The transformation of a vacant, 12-story eyesore into a gleaming office building has brought workers, shoppers and diners to the northern edge of downtown Towson — thanks in part to a public financing package that waived repayment of millions of dollars in loans to a developer.
The county makes so-called conditional loans that do not require repayment if certain conditions, such as job creation, are met. The $3.5 million in conditional loans to Caves Valley Partners for the Towson project would rank as the largest ever forgiven; others have provided $300,000 to demolish vacant Pikesville buildings and $40,000 to renovate a bank branch in Randallstown.
While backers say such loans help spur development, some lawmakers and business owners are raising questions about the county government's lending strategy because it lacks written guidelines and isn't advertised, so few businesses know about it. Critics also say the loans are a waste of public funds and unfairly favor some businesses over others.
"I think it's corporate welfare," said state Sen. Jim Brochin, a Towson Democrat. He questioned the value of the Caves Valley deal for taxpayers as well as one for the renovation of the Greene Turtle restaurant in Towson. He said such loans amount to the government selecting which businesses should succeed.
"Are they [giving] any of the profits back to the government? Of course not," he said. "Then why are we picking and choosing?"
To get the $27 million Towson City Center project off the ground, Baltimore County offered the developer a $7.5 million financing package. Of that, $2 million was described as a conditional loan for an advance on tax breaks the project was scheduled to receive. Another $500,000, which has been forgiven, covered improvement costs. For retaining 260 jobs by 2017, the county will forgive another $1 million.
The county has provided nearly $15 million in loans to businesses and organizations over the past five years — and has forgiven or has offered to forgive about $4 million, according a review of county records by The Baltimore Sun.
Rick Bielski, an owner of the Charles Village Pub in Towson, said he did not know the county forgives loans until he learned about a conditional loan given to the Greene Turtle. The loan was part of a financing arrangement that prompted questions from the state comptroller and stoked a debate about whether it was the government's role to make — and then forgive — loans to select businesses.
"I've been up in the Towson area for 24 years, and I've never been given an opportunity to have any type of a loan that could be forgiven," Bielski said. "I was actually very, very surprised and shocked, with the state of the economy, that that would even be an option."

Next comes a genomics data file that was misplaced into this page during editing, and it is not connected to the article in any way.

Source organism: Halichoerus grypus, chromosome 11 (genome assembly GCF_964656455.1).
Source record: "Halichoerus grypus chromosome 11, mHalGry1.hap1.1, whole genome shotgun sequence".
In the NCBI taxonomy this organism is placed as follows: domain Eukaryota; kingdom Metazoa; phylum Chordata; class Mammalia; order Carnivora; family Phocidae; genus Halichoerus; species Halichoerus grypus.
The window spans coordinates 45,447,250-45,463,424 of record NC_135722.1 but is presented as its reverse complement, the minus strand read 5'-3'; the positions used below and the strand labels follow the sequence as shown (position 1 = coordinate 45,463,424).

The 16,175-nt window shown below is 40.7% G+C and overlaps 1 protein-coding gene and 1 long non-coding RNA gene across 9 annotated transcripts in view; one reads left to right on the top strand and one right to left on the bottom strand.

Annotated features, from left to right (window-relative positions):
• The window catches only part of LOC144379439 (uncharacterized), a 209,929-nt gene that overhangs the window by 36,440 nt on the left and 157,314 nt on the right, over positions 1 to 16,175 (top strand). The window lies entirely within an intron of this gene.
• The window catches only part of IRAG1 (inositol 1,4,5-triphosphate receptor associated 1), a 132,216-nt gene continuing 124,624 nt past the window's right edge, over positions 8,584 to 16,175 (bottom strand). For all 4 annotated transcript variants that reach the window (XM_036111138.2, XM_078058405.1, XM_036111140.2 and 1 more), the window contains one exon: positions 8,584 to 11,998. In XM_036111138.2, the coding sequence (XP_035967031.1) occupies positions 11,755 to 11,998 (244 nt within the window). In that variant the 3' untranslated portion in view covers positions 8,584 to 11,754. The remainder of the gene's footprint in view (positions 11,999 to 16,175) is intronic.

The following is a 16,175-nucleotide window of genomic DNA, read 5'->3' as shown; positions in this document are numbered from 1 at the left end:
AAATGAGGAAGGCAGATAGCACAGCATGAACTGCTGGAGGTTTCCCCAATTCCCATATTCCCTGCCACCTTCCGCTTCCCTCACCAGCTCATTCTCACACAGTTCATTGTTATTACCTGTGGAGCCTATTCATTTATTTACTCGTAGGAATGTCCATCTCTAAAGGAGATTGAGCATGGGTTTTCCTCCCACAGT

He received a $60,000 low-interest loan from the county to fix the pub's exterior, and said he is paying back "every nickel of it. I would love to have that forgiven at some point."
The state Board of Public Works approved a financing package in August for the renovation of the Greene Turtle. The county, meanwhile, made a $90,000 conditional loan and $175,000 repayable loan for the project.
The state, which describes its conditional loan program online through its development agency, doled out $13 million in such loans last year. Under the program, local governments whose businesses receive them must put up smaller, matching loans.
Supporters say county loans — including the conditional loans — are good investments for taxpayers, helping to spur economic development and job creation, especially by small businesses. They note that the loans often boost property values, leading to higher tax revenues.
Baltimore County Planning Director Andrea Van Arsdale said such businesses "at times can have difficulty in obtaining financing, especially in the recession. … Without this help, many of these projects would not go forward."
A lawyer for one of the principals in Caves Valley Partners said the firm had no comment on the loan, and the company did not respond to repeated requests for comment.
Conditional loans have characteristics that are not found in standard business loans. In some conditional loans, Baltimore County sets goals such as creating jobs and investing in construction, and awards the money once those goals are met. The county has also crafted conditional loans that provide money up front, with principal and interest payments deferred for a set period; if goals are met, the payments are forgiven.
In addition to the conditional loans, the developer of the Towson City Center project, which renovated the 1960s-era Investment Building, received a $2 million, 10-year conventional loan with a 2 percent interest rate as part of the county financing package. The county also passed through a $2 million state loan to the developer.
If a government does not have a large amount of cash to offer as a low-interest loan, a smaller, conditional loan can be an incentive for a business, said Greg Cole, who as head of the finance office at the Maryland Department of Business and Economic Development works with local development agencies. Cole said Baltimore County is unusual in Maryland because it offers some conditional loans independent of the state.
"The whole purpose is to compete on the national level to attract and retain companies in Maryland while using a minimum level of cash to do it," Cole said.
In Harford County, County Councilman Jim McMahan proposed last year ending the practice of giving matching conditional loans when projects get state financing; the proposal failed. This spring, he spoke out against a conditional loan of up to $160,000 for HP White Laboratory, a ballistics lab in Street.